See that island in between Carthage and Rome? That’s Sicily. And everyone wanted it.

The problem was that Carthage’s navy was like 29302X better than the Roman navy. And the Roman infantry was 29302X better than the Carthagian infantry. So the two regions found themselves in a stalemate.

So then the Romans started building warships…by copying Carthagian ones.


Frigging Romans.

[I KNOW THIS POST IS ABOUT CARTHAGE BUT I NEED TO YELL ABOUT THE EMINENTLY BADASS THING THE ROMANS INVENTED FOR THEIR TRIREMES: THEY MADE A GANGPLANK WITH A GIGANTIC METAL SPIKE AT ONE END THAT THEY WOULD SLAM INTO THE ENEMY SHIPS AND THEN THEY WOULD BOARD THE ENEMY’S SHIP WHILE IT WAS SINKING AND DESTROY THEM. SO BADASS.]

Ahem.

Because of the Gangplanks of Death and Badassery (aka the corvus), the Romans were able to turn naval warfare into infantry battle on the high seas. And thus the Romans won the First Punic War.

BUT BACK THE FUCK UP BECAUSE HERE COMES HANNIBAL.


Cooler than you. I am so good at photoshop.

Hannibal was a Carthagian general and scholars generally agree that he is the King Badass of History. He gathered his forces, brought them to Spain, marched them north, and then right goddamn through the Alps..in the winter.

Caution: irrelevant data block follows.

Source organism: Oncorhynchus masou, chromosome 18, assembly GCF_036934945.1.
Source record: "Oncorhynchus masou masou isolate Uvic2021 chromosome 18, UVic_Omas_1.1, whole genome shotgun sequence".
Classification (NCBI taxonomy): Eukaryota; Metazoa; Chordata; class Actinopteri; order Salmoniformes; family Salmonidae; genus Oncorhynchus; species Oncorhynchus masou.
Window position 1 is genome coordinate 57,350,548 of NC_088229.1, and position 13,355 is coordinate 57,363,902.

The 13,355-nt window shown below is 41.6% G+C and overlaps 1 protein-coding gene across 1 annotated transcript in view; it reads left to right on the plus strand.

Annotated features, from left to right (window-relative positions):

We are not in Tunisia any more.

Oh, and he brought elephants.

Hannibal’s ballsyness (ballsiness?) never ceases to shock me.

And it worked. He destroyed the Roman army at the Battle of Trebia River. And then he absolutely massacred the Romans at Cannae. It would be remembered as the worst Roman defeat in history.

After Cannae, the Romans realised that this Hannibal guy knew what he was doing. So they started chasing him around Italy, basically attacking him if they got a chance and then retreating. Hannibal, meanwhile, was low on supplies and didn’t have the equipment to attack Rome directly. So, despite winning both pitched battles, Hannibal heads back to Carthage.

He is followed by Scipio Africanus. At the Battle of Zama, the Romans defeat the Carthagians, and the Second Punic War ends.